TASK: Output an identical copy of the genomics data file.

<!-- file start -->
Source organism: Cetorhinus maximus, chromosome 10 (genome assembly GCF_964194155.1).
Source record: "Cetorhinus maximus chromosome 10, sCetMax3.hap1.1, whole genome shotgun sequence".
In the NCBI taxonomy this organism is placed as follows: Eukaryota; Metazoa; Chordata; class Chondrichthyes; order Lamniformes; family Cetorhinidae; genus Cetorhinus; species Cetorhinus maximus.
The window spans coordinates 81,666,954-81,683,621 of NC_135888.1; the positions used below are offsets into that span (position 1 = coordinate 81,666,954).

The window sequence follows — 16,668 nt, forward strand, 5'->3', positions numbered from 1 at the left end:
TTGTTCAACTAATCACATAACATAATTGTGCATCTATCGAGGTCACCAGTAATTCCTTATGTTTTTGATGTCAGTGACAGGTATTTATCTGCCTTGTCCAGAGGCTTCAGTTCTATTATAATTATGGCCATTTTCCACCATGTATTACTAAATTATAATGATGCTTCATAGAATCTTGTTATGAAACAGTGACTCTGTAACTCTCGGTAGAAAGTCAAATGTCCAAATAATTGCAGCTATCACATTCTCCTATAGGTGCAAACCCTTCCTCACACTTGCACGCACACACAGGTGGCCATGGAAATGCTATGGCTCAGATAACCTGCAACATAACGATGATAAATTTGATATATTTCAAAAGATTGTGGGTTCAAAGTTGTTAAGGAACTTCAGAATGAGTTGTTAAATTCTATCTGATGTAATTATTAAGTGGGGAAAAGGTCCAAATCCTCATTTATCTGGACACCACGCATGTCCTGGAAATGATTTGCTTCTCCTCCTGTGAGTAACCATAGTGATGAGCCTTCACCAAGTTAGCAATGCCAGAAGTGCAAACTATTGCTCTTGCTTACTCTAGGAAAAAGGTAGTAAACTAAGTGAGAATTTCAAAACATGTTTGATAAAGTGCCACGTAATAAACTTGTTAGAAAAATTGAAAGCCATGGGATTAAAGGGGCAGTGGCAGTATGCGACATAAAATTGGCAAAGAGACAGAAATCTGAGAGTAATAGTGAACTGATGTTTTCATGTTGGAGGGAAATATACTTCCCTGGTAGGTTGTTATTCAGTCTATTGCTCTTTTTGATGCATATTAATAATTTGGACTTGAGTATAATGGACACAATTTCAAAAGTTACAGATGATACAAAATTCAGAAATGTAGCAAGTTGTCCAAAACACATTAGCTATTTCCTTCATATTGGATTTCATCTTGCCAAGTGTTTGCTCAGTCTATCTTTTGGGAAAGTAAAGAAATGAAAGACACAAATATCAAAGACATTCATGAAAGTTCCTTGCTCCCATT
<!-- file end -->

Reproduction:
Source organism: Cetorhinus maximus, chromosome 10 (genome assembly GCF_964194155.1).
Source record: "Cetorhinus maximus chromosome 10, sCetMax3.hap1.1, whole genome shotgun sequence".
In the NCBI taxonomy this organism is placed as follows: Eukaryota; Metazoa; Chordata; class Chondrichthyes; order Lamniformes; family Cetorhinidae; genus Cetorhinus; species Cetorhinus maximus.
The window spans coordinates 81,666,954-81,683,621 of NC_135888.1; the positions used below are offsets into that span (position 1 = coordinate 81,666,954).

The window sequence follows — 16,668 nt, forward strand, 5'->3', positions numbered from 1 at the left end:
TTGTTCAACTAATCACATAACATAATTGTGCATCTATCGAGGTCACCAGTAATTCCTTATGTTTTTGATGTCAGTGACAGGTATTTATCTGCCTTGTCCAGAGGCTTCAGTTCTATTATAATTATGGCCATTTTCCACCATGTATTACTAAATTATAATGATGCTTCATAGAATCTTGTTATGAAACAGTGACTCTGTAACTCTCGGTAGAAAGTCAAATGTCCAAATAATTGCAGCTATCACATTCTCCTATAGGTGCAAACCCTTCCTCACACTTGCACGCACACACAGGTGGCCATGGAAATGCTATGGCTCAGATAACCTGCAACATAACGATGATAAATTTGATATATTTCAAAAGATTGTGGGTTCAAAGTTGTTAAGGAACTTCAGAATGAGTTGTTAAATTCTATCTGATGTAATTATTAAGTGGGGAAAAGGTCCAAATCCTCATTTATCTGGACACCACGCATGTCCTGGAAATGATTTGCTTCTCCTCCTGTGAGTAACCATAGTGATGAGCCTTCACCAAGTTAGCAATGCCAGAAGTGCAAACTATTGCTCTTGCTTACTCTAGGAAAAAGGTAGTAAACTAAGTGAGAATTTCAAAACATGTTTGATAAAGTGCCACGTAATAAACTTGTTAGAAAAATTGAAAGCCATGGGATTAAAGGGGCAGTGGCAGTATGCGACATAAAATTGGCAAAGAGACAGAAATCTGAGAGTAATAGTGAACTGATGTTTTCATGTTGGAGGGAAATATACTTCCCTGGTAGGTTGTTATTCAGTCTATTGCTCTTTTTGATGCATATTAATAATTTGGACTTGAGTATAATGGACACAATTTCAAAAGTTACAGATGATACAAAATTCAGAAATGTAGCAAGTTGTCCAAAACACATTAGCTATTTCCTTCATATTGGATTTCATCTTGCCAAGTGTTTGCTCAGTCTATCTTTTGGGAAAGTAAAGAAATGAAAGACACAAATATCAAAGACATTCATGAAAGTTCCTTGCTCCCATT